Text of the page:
Theun Karelse

Encoding thousands of years of human and elephant evolution in the urban landscape of Amsterdam West.

Excerpts gleaned from a series of MonsterCode experiments in the Netherlands, including Strandlab and Summer Sessions in Almere and Creative Coding in Amelisweerd.

Not only was his (Aboriginal elder Paddy Roe) knowledge not reproduced in books like the ones he nevertheless wanted to write with me, but it had nothing to do with authorship. Knowledge didn’t originate with individuals, and the concept of mind was irrelevant. Knowledge was on the outside; it was held in ‘living Country’. And humans had to get together to animate this knowledge.

Stephen Muecke, Reading the Country

In MonsterCode, monster refers to the imagination and code to encoding. This project focuses on encoding information directly into the environment, inspired by techniques for sharing and consolidating knowledge found in oral cultures (see Memory Practice). Invoking the power of imagination and storytelling, we connect facts or narratives with durable features ('hooks') in the landscape. These can be large landmarks or smaller features, like a shop, letterbox, or tree. Things that might change, but will stay put for weeks, and preferably years, at a time.

The practitioner’s world becomes filled with new layers of liveliness; walking to the bakery or office, their surroundings are overlaid with stories. Rather than storing information in books, or computers, it is placed in the landscape. A practitioner could walk through the evolution of early humans, a catalogue of poisonous plants, or anything else they might want to 'encode' in their surroundings. And once one gets started, the urge grows to build and extend these worlds; adding further layers of detail.

The human hereditary line splits from gorillas at an eerie vitamin store 8.5 million years ago, and splits from the chimpanzees about a block further, at the toy shop. Orrorin tuchenensis emerges at the Aladdin dried fruit and nut shop on the corner, just over six million years ago. Only a few uncovered bone fragments hint at their presence in the depths of time. Our common ancestry remains unclear. Some scientists argue they are part of the chimpanzee evolutionary branch, some say the human branch. But as fruit and nut-eaters, they seem at home in this dried fruit and nut shop. As I walk down the road, Ardipithecus rummage through cookware in the utensils store.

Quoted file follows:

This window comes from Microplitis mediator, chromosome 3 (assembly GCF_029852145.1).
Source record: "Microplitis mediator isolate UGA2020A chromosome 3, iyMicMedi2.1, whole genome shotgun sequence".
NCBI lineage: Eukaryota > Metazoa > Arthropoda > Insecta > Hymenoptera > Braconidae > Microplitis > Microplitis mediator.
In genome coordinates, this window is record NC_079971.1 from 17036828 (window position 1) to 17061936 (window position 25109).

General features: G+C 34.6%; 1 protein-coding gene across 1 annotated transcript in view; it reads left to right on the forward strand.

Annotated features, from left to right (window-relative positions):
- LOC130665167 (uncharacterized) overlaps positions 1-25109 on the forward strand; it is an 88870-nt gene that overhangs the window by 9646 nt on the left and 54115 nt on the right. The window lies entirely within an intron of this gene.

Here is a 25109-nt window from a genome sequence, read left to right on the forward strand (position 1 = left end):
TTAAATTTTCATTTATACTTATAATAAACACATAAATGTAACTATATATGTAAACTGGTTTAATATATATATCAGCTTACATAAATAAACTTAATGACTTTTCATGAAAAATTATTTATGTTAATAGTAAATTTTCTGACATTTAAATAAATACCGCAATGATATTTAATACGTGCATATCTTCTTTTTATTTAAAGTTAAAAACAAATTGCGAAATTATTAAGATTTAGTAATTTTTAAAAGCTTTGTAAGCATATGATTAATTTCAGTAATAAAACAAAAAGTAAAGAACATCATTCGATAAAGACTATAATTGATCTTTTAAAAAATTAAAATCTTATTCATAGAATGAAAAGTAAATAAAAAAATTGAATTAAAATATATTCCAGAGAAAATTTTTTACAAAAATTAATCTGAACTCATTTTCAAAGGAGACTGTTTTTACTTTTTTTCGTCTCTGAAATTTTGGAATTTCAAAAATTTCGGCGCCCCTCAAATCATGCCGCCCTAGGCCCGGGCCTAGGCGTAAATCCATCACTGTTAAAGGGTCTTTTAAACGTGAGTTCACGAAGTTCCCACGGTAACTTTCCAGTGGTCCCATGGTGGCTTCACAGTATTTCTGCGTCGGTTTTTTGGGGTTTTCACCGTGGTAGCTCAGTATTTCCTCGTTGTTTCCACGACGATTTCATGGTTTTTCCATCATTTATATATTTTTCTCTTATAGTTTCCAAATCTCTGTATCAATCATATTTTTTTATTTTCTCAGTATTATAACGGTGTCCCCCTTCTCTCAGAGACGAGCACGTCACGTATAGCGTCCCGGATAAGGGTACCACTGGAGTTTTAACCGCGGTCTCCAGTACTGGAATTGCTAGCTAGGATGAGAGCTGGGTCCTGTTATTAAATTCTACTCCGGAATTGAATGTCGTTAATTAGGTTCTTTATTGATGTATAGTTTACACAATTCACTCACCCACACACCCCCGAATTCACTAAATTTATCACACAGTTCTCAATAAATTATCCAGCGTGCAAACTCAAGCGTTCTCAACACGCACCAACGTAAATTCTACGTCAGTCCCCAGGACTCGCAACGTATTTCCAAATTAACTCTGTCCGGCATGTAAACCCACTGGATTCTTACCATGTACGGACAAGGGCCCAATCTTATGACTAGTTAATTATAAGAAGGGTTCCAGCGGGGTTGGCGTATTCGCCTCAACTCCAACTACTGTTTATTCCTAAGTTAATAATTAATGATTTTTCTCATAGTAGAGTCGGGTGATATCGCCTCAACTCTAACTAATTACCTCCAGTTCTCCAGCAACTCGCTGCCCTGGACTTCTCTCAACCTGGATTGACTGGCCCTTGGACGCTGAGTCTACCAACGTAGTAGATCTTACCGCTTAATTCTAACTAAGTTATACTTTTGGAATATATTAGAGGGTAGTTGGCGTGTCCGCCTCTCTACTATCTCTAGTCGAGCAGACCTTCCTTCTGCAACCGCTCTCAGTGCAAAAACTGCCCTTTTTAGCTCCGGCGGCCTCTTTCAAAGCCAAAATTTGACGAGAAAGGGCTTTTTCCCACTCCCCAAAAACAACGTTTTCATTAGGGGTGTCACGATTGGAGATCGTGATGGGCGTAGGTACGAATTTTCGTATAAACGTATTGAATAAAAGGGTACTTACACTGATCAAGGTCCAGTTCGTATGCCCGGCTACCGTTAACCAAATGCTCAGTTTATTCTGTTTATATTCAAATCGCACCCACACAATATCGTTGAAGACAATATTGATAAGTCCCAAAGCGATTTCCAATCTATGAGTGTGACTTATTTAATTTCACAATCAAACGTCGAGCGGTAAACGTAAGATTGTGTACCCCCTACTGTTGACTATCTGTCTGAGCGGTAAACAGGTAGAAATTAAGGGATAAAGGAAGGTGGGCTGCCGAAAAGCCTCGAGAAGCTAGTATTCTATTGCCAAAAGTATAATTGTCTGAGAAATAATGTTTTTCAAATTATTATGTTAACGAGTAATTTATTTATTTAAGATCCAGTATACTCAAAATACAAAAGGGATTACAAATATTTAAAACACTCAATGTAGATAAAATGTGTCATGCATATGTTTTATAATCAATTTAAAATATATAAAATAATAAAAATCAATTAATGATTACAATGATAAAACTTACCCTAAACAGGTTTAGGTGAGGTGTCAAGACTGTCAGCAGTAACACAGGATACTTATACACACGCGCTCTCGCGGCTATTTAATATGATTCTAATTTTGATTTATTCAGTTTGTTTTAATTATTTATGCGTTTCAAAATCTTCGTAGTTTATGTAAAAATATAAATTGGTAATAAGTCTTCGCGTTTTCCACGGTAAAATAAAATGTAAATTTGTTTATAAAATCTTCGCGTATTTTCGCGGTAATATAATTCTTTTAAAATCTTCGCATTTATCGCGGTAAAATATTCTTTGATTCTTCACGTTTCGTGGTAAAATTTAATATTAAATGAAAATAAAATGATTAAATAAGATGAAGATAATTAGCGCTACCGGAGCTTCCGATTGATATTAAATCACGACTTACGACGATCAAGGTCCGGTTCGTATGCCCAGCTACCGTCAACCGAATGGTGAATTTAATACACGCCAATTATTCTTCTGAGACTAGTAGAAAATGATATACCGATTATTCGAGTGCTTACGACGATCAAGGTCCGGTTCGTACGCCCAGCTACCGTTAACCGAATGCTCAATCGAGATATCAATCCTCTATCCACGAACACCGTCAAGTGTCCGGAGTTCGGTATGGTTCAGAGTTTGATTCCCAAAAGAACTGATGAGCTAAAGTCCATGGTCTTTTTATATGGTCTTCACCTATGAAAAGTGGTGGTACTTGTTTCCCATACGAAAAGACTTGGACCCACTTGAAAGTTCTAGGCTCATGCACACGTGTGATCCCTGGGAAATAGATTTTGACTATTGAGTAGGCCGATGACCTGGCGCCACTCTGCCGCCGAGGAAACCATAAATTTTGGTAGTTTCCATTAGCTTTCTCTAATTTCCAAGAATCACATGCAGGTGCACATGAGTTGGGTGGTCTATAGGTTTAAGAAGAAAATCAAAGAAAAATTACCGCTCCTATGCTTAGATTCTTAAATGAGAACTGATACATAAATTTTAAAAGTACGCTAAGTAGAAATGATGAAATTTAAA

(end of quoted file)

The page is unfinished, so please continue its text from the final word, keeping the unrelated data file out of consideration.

The street has six blocks. Its unknowing pedestrians transect six million years, a million years per block. What was once my route to the supermarket is now an epic journey through human evolution. At the halfway point, in the deep, dark grotto of a Turkish diner, a Homo habilis family feast fervidly on bone marrow. Their shadowy contours betray the first known use of stone tools, used to crack open the bones of carcasses left by lions and other big predators on the savanna. At Fight World, the kickboxing supplies shop that never has any customers, Homo ergaster and Homo erectus appear as sparring partners, wearing fabulously colourful trousers and bright red gloves. Continuing my walk, I pass a few other ancestors, until, at the very end of the street, we appear. Homo sapiens occupies the very last building – a cheap-looking nail salon. That is us, just a flicker in time.

A few blocks back, behind an Australopithecus couple wandering the orange savannah of the Money Transfer store, ancient predecessors of the modern elephant linger around a watering hole, their tusks curving downward. Could I also add elephant evolution to the timeline? The shopping street is too short to hold the entire evolutionary tree of 167 elephant species, but I populate it with the 16 European elephant species currently known. From Prodeinotherum bavaricum at the casino, to Platybelodon in the Money Transfer savannah, to the miniature mammoths of the Mediterranean spread throughout the shopping street, whose skulls may have inspired myths of the Cyclops. Compiling the elephants into the walk is an ongoing effort, finding references to species across sources, adding their details to the street. Across six blocks, hominids and proboscidae coexist, but the elephant traces are often so limited that there is not a clear date of when they emerged or disappeared; their presence remains nebulous.

For a self-guided experiment, see MonsterCode fieldnotes.

The timeline gains strength through accumulating layers of detail. I am doing this on my own, in my neighbourhood, over the course of a few months – unlike the Inca ceques, the ceremonial roads of the Pacific islands, and Europe’s forgotten neolithic processional causeways and henges that were populated over centuries. The strength of these communal spaces must have been impressive, connecting minds across time.

A timeline like this is streamlined for noticing relations, seeing and synthesising non-linear patterns. It adds structure to a great variety of strands of thought. Like a geocortex, this practice extends thinking beyond the body. The ancestors and elephants tie me to this environment, as they become more alive.

Looking back from the nail salon where Homo sapiens sit to have our nails done, it is humbling to see how short our own existence is in this little shop, when compared to the six blocks stretching into the distance

Becoming Birdlike


Further reading & references